Image credit: By SEAT S.A. Public Domain, https://commons.wikimedia.org/w/index.php?curid=63313201
It looks like SEAT’s days are numbered …at least in the form we’re used to.
According to Thomas Schafer, head honcho at Core (the big four VW Group brands – VW, Audi, SEAT and Audi):
“The future of SEAT is Cupra, that we decided a long time ago.”
The current SEAT line-up will run its course, probably into the next decade, but there will be no new investment after that. And no investment means no new models.
“The company will still remain SEAT in Spain, and we will probably find a different role for it – so we’re not shutting it down or anything”, says Schafer.
But what sort of different role? AutoExpress suggests that SEAT will end up being the brand for electric scooters and micro-vehicles. After selling millions of cars to mainstream buyers, that sounds a lot like being demoted from star player to club janitor.
This was all foretold
So SEAT will be quietly put out to pasture, and it’s no surprise to industry commentators.
The first sign was the VW Group going quiet about SEAT. For some time. there’s been no breathless announcements and not many plans. Just over a year ago, Sammy Chan (senior analyst at LMC Automotive), commented: “…might we be witnessing the demise of the Spanish brand?” Then in March 2023, Alistair Crooks at Auto Express had the same feeling, beginning his article with: “I attended a press conference held by SEAT recently and it did not fill me with confidence for the Spanish brand’s future.”
Not all the motoring faithful were convinced [see comments].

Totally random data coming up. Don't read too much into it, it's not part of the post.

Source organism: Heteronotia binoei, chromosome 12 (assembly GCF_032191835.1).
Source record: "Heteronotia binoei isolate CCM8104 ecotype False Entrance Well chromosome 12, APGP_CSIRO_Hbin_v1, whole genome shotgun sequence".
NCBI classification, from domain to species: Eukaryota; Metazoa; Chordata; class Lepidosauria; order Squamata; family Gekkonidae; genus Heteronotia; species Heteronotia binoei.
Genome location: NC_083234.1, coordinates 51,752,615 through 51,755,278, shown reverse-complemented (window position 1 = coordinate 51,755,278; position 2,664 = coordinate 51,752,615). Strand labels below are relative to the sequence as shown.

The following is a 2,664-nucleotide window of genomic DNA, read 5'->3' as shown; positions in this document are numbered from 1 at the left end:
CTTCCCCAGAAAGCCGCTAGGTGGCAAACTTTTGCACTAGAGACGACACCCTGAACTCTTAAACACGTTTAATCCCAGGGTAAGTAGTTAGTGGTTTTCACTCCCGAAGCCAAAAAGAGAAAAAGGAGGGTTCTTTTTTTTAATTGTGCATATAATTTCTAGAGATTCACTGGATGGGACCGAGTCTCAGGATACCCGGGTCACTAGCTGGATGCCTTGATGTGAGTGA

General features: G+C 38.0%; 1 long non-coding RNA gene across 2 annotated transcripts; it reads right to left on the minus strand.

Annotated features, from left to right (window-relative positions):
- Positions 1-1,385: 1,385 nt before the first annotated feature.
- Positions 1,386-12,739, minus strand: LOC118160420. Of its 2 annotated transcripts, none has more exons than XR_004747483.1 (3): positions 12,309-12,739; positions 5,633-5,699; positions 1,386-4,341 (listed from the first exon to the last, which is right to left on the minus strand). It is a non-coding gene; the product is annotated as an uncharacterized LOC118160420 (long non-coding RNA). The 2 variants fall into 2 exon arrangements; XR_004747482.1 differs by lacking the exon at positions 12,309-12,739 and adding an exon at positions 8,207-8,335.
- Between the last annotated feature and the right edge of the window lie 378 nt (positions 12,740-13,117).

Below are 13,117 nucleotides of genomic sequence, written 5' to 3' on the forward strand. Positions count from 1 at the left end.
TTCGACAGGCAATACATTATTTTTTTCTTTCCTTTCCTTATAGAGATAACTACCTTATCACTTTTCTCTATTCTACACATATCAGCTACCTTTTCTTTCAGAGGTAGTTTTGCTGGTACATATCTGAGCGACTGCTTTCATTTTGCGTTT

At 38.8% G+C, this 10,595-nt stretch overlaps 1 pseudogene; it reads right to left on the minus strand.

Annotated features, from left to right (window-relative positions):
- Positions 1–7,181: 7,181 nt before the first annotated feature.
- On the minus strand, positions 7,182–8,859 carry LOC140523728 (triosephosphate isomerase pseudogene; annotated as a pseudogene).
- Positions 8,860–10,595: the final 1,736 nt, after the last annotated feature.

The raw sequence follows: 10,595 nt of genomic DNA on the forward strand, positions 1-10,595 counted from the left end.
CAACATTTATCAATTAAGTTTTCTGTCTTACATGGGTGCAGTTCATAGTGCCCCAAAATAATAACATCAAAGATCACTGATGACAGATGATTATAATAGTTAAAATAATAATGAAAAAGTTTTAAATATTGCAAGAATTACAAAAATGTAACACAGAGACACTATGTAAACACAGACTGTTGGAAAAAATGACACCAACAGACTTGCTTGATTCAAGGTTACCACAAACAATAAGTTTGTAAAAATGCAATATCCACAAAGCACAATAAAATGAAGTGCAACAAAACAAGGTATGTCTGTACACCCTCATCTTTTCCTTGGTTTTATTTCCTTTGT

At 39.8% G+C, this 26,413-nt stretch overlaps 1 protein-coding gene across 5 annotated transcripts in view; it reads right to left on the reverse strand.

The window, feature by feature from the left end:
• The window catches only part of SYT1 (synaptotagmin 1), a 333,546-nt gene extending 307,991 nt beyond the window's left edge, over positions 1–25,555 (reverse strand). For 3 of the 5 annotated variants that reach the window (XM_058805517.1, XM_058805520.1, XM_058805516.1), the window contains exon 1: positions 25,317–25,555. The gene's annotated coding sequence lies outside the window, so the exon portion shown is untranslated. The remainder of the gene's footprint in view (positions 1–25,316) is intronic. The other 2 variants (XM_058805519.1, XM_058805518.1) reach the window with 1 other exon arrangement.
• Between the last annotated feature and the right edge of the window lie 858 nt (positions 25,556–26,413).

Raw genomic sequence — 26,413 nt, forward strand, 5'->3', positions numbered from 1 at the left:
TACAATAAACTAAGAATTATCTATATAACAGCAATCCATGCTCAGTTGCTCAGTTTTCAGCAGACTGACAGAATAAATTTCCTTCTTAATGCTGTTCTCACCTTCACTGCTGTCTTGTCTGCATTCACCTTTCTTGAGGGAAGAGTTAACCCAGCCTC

“Sorry but what planet are you on, the SEAT brands are selling more and more year after year…”
And to be fair, Mr. What Planet had a point. According to Driving magazine:
Last year Seat S.A. saw operating profit increase by €550 million (around £486m) and turnover grow to 10.5 billion euros (£9.3bn) — the second-largest turnover in the company’s 73-year history.
So why relegate a brand that’s still pulling in the punters?
The cooler, smarter stablemate
Ah yes, SEAT’s doing well, but guess who’s doing even better? SEAT’s younger, cooler stablemate, Cupra.
Cupra, you’ll remember, used to be the name for range-topping, sportier SEATs. The SEAT Leon Cupra in particular had built up its own devoted fanbase. But in 2018, SEAT execs decided to launch Cupra as a distinct brand, and now the name is getting some real traction. In fact, in the first part of 2023, Cupra’s sales were up 75% year-on-year. That kind of buzz about a brand is enough to get any C-Suite executive salivating.
And speaking of buzz…
At the heart of this decision is VW Group’s all-in policy on electrification.
SEAT CEO Wayne Griffiths put it like this:
We cannot electrify both brands at once. SEAT and Cupra complement each other during the transition phase.
Putting that together with VW’s stated priorities tells us that SEAT effectively won’t be around after the electric transition. And VW Group wants to make the transition sooner rather than later.
What’s in a name?
Now obviously, this all falls into the category of there’s way bigger stuff to get worked up about. VW Group will still produce cars in Spain. Their styling of the VW Group’s platform will continue to look distinct from Audi, VW and Skoda. And the existing range of SEATs will be produced for some time.
Still, when SEATs start disappearing from our roads, it will be the demise of a brand with a long and rich history. SEAT’s been around since 1950, employing thousands of workers and selling 16 million cars. The distinctive S logo is as recognisable as Superman’s emblem. It’s a bit of a shame when a much-loved brand disappears, don’t you think? We’re still getting over Marathon being rebranded as Snickers.*
*No one aged under 35 will understand this reference.
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